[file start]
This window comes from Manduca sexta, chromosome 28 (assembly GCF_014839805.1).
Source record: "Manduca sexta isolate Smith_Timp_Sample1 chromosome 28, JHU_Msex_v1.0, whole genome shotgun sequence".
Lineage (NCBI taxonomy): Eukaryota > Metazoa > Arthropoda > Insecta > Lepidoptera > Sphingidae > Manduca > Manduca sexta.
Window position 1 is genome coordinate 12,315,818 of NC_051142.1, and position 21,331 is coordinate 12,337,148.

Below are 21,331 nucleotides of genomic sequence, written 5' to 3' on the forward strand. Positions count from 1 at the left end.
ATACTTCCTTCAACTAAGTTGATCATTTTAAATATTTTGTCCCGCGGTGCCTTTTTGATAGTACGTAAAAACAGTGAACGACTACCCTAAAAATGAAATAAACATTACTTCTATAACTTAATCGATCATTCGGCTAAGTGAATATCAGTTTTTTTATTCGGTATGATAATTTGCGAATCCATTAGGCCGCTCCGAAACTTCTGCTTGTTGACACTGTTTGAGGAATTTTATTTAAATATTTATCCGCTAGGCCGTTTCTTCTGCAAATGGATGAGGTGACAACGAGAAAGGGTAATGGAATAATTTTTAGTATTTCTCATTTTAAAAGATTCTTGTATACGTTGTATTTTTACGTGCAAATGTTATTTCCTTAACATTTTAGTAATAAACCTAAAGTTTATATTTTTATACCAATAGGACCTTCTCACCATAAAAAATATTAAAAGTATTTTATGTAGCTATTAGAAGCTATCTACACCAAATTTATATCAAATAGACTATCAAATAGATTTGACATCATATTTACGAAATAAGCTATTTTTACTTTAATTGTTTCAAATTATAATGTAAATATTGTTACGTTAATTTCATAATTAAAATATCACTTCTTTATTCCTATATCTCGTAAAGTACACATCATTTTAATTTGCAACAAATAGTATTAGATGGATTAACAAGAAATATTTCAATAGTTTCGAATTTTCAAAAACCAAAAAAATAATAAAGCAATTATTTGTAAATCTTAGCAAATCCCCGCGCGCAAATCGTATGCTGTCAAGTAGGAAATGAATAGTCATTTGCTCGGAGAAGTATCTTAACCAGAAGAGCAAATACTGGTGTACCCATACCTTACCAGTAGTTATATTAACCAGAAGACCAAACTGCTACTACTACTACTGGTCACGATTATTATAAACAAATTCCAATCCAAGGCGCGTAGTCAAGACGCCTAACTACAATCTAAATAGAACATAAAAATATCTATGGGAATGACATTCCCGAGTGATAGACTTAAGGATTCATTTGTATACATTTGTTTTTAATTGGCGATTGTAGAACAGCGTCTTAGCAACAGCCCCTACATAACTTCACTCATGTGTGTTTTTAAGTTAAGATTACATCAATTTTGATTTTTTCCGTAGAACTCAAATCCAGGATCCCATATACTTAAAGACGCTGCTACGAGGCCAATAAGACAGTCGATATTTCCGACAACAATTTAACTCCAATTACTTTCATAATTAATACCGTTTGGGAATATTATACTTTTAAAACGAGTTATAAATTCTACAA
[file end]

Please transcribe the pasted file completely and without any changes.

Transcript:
This window comes from Manduca sexta, chromosome 28 (assembly GCF_014839805.1).
Source record: "Manduca sexta isolate Smith_Timp_Sample1 chromosome 28, JHU_Msex_v1.0, whole genome shotgun sequence".
Lineage (NCBI taxonomy): Eukaryota > Metazoa > Arthropoda > Insecta > Lepidoptera > Sphingidae > Manduca > Manduca sexta.
Window position 1 is genome coordinate 12,315,818 of NC_051142.1, and position 21,331 is coordinate 12,337,148.

Below are 21,331 nucleotides of genomic sequence, written 5' to 3' on the forward strand. Positions count from 1 at the left end.
ATACTTCCTTCAACTAAGTTGATCATTTTAAATATTTTGTCCCGCGGTGCCTTTTTGATAGTACGTAAAAACAGTGAACGACTACCCTAAAAATGAAATAAACATTACTTCTATAACTTAATCGATCATTCGGCTAAGTGAATATCAGTTTTTTTATTCGGTATGATAATTTGCGAATCCATTAGGCCGCTCCGAAACTTCTGCTTGTTGACACTGTTTGAGGAATTTTATTTAAATATTTATCCGCTAGGCCGTTTCTTCTGCAAATGGATGAGGTGACAACGAGAAAGGGTAATGGAATAATTTTTAGTATTTCTCATTTTAAAAGATTCTTGTATACGTTGTATTTTTACGTGCAAATGTTATTTCCTTAACATTTTAGTAATAAACCTAAAGTTTATATTTTTATACCAATAGGACCTTCTCACCATAAAAAATATTAAAAGTATTTTATGTAGCTATTAGAAGCTATCTACACCAAATTTATATCAAATAGACTATCAAATAGATTTGACATCATATTTACGAAATAAGCTATTTTTACTTTAATTGTTTCAAATTATAATGTAAATATTGTTACGTTAATTTCATAATTAAAATATCACTTCTTTATTCCTATATCTCGTAAAGTACACATCATTTTAATTTGCAACAAATAGTATTAGATGGATTAACAAGAAATATTTCAATAGTTTCGAATTTTCAAAAACCAAAAAAATAATAAAGCAATTATTTGTAAATCTTAGCAAATCCCCGCGCGCAAATCGTATGCTGTCAAGTAGGAAATGAATAGTCATTTGCTCGGAGAAGTATCTTAACCAGAAGAGCAAATACTGGTGTACCCATACCTTACCAGTAGTTATATTAACCAGAAGACCAAACTGCTACTACTACTACTGGTCACGATTATTATAAACAAATTCCAATCCAAGGCGCGTAGTCAAGACGCCTAACTACAATCTAAATAGAACATAAAAATATCTATGGGAATGACATTCCCGAGTGATAGACTTAAGGATTCATTTGTATACATTTGTTTTTAATTGGCGATTGTAGAACAGCGTCTTAGCAACAGCCCCTACATAACTTCACTCATGTGTGTTTTTAAGTTAAGATTACATCAATTTTGATTTTTTCCGTAGAACTCAAATCCAGGATCCCATATACTTAAAGACGCTGCTACGAGGCCAATAAGACAGTCGATATTTCCGACAACAATTTAACTCCAATTACTTTCATAATTAATACCGTTTGGGAATATTATACTTTTAAAACGAGTTATAAATTCTACAA